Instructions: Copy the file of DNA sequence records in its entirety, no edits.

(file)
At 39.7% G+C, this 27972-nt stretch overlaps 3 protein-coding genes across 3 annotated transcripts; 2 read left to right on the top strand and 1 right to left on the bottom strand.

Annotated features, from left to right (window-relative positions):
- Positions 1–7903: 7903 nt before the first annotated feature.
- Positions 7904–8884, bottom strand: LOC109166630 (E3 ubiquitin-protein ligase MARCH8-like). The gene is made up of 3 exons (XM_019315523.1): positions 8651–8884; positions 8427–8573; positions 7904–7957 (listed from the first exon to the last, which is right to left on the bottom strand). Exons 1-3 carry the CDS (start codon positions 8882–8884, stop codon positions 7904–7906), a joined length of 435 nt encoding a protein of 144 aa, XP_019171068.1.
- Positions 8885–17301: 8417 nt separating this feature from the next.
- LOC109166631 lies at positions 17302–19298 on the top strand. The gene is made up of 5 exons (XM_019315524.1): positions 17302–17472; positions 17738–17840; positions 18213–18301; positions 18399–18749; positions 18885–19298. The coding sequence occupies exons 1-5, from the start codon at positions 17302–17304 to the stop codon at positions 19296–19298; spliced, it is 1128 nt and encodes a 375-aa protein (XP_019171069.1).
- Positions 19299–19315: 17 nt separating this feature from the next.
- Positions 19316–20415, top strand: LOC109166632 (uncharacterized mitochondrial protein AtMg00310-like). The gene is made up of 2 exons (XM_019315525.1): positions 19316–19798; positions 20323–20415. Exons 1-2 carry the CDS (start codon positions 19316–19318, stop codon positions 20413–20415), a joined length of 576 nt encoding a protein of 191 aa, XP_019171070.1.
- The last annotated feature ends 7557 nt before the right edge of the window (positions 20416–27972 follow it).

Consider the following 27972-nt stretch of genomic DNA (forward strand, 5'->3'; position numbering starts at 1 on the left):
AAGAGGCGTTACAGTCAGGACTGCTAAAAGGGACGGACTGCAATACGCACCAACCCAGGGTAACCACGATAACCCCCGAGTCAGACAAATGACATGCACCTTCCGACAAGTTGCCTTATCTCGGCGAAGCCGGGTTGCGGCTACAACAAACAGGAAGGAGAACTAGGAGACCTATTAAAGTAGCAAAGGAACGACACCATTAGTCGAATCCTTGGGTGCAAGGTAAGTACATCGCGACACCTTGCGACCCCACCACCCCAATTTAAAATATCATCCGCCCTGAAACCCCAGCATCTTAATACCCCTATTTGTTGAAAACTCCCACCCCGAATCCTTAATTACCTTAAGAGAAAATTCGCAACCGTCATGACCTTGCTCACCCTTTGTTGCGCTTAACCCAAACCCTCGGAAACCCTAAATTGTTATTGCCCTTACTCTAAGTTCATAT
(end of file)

At 39.7% G+C, this 27972-nt stretch overlaps 3 protein-coding genes across 3 annotated transcripts; 2 read left to right on the top strand and 1 right to left on the bottom strand.

Annotated features, from left to right (window-relative positions):
- Positions 1–7903: 7903 nt before the first annotated feature.
- Positions 7904–8884, bottom strand: LOC109166630 (E3 ubiquitin-protein ligase MARCH8-like). The gene is made up of 3 exons (XM_019315523.1): positions 8651–8884; positions 8427–8573; positions 7904–7957 (listed from the first exon to the last, which is right to left on the bottom strand). Exons 1-3 carry the CDS (start codon positions 8882–8884, stop codon positions 7904–7906), a joined length of 435 nt encoding a protein of 144 aa, XP_019171068.1.
- Positions 8885–17301: 8417 nt separating this feature from the next.
- LOC109166631 lies at positions 17302–19298 on the top strand. The gene is made up of 5 exons (XM_019315524.1): positions 17302–17472; positions 17738–17840; positions 18213–18301; positions 18399–18749; positions 18885–19298. The coding sequence occupies exons 1-5, from the start codon at positions 17302–17304 to the stop codon at positions 19296–19298; spliced, it is 1128 nt and encodes a 375-aa protein (XP_019171069.1).
- Positions 19299–19315: 17 nt separating this feature from the next.
- Positions 19316–20415, top strand: LOC109166632 (uncharacterized mitochondrial protein AtMg00310-like). The gene is made up of 2 exons (XM_019315525.1): positions 19316–19798; positions 20323–20415. Exons 1-2 carry the CDS (start codon positions 19316–19318, stop codon positions 20413–20415), a joined length of 576 nt encoding a protein of 191 aa, XP_019171070.1.
- The last annotated feature ends 7557 nt before the right edge of the window (positions 20416–27972 follow it).

Consider the following 27972-nt stretch of genomic DNA (forward strand, 5'->3'; position numbering starts at 1 on the left):
AAGAGGCGTTACAGTCAGGACTGCTAAAAGGGACGGACTGCAATACGCACCAACCCAGGGTAACCACGATAACCCCCGAGTCAGACAAATGACATGCACCTTCCGACAAGTTGCCTTATCTCGGCGAAGCCGGGTTGCGGCTACAACAAACAGGAAGGAGAACTAGGAGACCTATTAAAGTAGCAAAGGAACGACACCATTAGTCGAATCCTTGGGTGCAAGGTAAGTACATCGCGACACCTTGCGACCCCACCACCCCAATTTAAAATATCATCCGCCCTGAAACCCCAGCATCTTAATACCCCTATTTGTTGAAAACTCCCACCCCGAATCCTTAATTACCTTAAGAGAAAATTCGCAACCGTCATGACCTTGCTCACCCTTTGTTGCGCTTAACCCAAACCCTCGGAAACCCTAAATTGTTATTGCCCTTACTCTAAGTTCATAT